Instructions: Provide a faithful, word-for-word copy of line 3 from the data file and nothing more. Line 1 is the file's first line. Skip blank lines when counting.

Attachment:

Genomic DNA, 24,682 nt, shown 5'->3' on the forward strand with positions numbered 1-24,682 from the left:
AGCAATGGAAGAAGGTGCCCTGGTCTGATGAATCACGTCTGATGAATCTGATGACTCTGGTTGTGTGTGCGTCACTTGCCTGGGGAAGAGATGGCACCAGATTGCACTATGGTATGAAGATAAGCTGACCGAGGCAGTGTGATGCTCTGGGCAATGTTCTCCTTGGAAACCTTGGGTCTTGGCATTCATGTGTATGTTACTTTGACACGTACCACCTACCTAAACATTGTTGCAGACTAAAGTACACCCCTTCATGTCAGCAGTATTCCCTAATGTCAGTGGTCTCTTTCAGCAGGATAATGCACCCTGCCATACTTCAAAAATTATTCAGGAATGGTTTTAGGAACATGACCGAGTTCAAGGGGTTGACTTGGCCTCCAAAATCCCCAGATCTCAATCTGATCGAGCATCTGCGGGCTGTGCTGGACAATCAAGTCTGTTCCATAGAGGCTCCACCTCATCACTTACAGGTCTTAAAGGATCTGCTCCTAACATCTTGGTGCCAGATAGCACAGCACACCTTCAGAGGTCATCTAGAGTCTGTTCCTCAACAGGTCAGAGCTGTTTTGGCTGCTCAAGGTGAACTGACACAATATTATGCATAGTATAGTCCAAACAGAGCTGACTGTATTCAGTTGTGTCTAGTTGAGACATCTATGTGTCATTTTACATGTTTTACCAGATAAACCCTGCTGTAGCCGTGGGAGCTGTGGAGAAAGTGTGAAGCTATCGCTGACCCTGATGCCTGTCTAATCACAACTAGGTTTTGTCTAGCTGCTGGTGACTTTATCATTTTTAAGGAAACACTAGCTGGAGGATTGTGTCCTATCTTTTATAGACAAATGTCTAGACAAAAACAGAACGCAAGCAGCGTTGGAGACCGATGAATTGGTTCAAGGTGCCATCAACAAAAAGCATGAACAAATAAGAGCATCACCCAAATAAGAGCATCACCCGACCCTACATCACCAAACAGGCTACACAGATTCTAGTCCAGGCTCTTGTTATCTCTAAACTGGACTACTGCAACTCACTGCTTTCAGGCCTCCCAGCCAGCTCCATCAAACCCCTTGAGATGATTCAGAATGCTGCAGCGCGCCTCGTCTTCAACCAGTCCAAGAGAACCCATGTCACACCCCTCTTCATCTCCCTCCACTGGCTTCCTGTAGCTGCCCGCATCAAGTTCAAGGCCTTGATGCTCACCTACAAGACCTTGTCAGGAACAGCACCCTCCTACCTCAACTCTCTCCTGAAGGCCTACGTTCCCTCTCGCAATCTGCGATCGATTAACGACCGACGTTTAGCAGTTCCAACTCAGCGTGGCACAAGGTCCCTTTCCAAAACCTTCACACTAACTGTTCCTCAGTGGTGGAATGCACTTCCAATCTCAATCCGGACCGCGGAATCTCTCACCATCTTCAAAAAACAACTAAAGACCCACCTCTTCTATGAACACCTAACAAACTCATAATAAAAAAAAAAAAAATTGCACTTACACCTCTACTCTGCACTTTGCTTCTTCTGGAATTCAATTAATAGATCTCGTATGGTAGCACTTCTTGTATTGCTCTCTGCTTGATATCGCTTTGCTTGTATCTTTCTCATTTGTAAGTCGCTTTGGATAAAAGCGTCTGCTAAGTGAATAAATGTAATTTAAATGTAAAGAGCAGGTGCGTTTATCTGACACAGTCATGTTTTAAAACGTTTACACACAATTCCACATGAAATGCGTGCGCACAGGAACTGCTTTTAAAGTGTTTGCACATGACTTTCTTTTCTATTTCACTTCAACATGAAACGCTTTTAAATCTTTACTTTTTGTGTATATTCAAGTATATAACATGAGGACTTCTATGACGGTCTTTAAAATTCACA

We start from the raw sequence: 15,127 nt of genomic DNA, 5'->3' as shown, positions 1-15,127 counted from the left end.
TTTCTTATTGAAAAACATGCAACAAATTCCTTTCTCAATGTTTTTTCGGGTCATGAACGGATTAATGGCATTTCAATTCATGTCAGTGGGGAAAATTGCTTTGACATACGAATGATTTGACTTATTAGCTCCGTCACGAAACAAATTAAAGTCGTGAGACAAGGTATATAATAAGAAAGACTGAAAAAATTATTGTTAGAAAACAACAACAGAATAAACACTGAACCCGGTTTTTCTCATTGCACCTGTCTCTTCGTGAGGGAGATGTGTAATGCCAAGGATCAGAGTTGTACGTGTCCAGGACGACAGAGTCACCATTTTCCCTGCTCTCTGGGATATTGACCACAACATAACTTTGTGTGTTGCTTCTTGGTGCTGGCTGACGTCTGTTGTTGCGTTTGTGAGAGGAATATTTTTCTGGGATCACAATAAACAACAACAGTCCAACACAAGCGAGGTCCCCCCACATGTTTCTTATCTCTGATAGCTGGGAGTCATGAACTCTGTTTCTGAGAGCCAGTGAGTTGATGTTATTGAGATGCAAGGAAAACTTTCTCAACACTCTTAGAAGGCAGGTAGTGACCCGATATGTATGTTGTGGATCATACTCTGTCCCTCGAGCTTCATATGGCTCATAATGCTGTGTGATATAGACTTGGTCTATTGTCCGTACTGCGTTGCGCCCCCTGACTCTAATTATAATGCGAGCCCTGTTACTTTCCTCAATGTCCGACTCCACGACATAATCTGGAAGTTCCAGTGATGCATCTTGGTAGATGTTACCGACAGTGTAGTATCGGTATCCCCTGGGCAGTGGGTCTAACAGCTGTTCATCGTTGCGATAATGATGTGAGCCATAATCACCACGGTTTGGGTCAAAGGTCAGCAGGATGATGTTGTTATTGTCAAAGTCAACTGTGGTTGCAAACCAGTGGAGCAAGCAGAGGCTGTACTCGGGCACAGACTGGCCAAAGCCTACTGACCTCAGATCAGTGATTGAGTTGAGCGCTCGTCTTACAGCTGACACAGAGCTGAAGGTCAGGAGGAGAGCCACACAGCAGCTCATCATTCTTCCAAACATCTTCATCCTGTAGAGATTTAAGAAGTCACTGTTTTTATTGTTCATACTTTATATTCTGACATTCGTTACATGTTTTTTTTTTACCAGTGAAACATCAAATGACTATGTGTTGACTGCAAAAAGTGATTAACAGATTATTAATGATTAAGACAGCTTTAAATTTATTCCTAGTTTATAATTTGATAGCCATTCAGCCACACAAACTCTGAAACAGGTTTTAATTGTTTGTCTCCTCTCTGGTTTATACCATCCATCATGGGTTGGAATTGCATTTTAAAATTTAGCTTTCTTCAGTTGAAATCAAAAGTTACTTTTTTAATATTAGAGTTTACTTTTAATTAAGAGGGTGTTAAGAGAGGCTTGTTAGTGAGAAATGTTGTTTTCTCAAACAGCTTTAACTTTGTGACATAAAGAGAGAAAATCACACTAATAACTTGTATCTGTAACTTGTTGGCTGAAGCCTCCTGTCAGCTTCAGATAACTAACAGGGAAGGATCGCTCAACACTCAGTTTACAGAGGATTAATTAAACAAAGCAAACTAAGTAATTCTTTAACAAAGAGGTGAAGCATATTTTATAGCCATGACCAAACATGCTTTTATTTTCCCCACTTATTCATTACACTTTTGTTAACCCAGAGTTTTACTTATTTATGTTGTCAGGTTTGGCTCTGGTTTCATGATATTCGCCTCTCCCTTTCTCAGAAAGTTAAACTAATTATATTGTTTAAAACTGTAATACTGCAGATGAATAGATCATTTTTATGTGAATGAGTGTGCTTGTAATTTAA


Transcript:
We start from the raw sequence: 15,127 nt of genomic DNA, 5'->3' as shown, positions 1-15,127 counted from the left end.